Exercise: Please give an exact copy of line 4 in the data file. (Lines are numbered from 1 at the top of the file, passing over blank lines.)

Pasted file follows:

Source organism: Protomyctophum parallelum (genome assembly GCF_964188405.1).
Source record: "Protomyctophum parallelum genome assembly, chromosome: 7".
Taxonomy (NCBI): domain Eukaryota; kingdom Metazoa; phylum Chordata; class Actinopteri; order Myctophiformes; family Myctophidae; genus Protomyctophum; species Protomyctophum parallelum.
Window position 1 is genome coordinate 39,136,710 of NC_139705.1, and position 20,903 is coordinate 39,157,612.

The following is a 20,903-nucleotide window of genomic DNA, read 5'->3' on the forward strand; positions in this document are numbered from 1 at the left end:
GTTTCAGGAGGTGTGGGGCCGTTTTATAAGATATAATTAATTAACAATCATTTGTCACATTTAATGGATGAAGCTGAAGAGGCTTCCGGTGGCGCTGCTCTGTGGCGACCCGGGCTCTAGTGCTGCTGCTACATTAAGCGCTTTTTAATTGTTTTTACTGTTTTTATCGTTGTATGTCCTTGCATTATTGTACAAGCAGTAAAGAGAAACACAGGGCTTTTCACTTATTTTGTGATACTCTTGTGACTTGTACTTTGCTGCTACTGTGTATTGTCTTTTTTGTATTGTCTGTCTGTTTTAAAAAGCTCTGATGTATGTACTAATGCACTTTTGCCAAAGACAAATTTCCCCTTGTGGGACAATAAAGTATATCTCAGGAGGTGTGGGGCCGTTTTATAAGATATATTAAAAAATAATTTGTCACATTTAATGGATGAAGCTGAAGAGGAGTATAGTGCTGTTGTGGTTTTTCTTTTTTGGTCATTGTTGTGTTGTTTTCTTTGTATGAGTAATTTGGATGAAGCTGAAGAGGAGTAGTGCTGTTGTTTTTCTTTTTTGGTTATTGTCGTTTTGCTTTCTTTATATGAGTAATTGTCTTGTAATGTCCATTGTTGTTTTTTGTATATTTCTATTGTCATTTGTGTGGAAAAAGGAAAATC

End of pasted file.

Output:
Window position 1 is genome coordinate 39,136,710 of NC_139705.1, and position 20,903 is coordinate 39,157,612.